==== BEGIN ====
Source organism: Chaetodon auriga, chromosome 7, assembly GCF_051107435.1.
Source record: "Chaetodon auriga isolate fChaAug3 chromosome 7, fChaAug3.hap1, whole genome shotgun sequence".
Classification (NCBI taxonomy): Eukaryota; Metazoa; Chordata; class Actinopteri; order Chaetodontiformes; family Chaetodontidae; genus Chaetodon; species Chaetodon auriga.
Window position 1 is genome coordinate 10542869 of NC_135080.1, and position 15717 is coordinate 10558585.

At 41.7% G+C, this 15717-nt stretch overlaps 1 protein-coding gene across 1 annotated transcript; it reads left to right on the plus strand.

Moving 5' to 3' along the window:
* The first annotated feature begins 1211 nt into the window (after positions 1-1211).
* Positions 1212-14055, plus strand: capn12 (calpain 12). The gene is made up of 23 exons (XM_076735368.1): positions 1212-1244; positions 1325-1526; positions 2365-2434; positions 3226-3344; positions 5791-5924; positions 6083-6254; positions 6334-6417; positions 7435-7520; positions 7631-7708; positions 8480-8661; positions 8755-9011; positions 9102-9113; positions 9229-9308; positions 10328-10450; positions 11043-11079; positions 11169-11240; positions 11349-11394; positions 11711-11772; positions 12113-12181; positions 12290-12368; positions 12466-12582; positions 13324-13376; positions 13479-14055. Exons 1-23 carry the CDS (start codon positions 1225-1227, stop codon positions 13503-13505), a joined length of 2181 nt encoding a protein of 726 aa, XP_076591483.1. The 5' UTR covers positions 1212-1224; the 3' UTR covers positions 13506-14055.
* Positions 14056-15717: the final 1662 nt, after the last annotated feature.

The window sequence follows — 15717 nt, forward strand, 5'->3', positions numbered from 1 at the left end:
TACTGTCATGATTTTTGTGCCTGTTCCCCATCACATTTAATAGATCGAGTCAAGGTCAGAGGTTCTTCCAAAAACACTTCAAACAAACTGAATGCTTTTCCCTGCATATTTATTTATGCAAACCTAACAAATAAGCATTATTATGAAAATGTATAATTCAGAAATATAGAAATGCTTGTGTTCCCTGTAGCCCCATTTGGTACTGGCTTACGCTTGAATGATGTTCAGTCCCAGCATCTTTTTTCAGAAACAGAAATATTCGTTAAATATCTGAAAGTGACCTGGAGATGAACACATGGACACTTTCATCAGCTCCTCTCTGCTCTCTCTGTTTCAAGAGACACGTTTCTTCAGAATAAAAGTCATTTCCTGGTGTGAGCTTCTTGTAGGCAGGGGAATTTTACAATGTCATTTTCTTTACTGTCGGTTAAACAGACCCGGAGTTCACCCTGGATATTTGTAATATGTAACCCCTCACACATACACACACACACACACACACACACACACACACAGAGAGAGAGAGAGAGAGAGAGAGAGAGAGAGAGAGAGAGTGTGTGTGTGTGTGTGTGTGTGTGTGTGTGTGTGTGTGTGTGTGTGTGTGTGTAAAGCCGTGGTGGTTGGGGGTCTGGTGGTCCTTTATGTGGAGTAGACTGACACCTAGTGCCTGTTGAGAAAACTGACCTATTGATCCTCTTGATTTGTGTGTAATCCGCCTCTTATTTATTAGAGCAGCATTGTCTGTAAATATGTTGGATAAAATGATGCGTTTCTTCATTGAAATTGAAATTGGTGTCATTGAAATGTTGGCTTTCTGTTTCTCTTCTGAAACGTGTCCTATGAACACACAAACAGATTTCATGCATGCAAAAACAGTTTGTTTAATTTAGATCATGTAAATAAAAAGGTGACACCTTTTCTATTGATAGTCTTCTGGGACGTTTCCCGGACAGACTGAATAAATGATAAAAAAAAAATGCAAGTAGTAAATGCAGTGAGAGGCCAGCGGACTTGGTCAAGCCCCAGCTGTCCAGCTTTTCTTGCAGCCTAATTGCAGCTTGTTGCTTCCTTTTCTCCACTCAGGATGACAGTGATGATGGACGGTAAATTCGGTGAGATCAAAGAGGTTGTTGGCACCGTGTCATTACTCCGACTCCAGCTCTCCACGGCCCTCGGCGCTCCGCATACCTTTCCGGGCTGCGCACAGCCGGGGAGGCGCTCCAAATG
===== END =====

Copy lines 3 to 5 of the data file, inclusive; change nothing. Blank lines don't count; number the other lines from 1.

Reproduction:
Classification (NCBI taxonomy): Eukaryota; Metazoa; Chordata; class Actinopteri; order Chaetodontiformes; family Chaetodontidae; genus Chaetodon; species Chaetodon auriga.
Window position 1 is genome coordinate 10542869 of NC_135080.1, and position 15717 is coordinate 10558585.

At 41.7% G+C, this 15717-nt stretch overlaps 1 protein-coding gene across 1 annotated transcript; it reads left to right on the plus strand.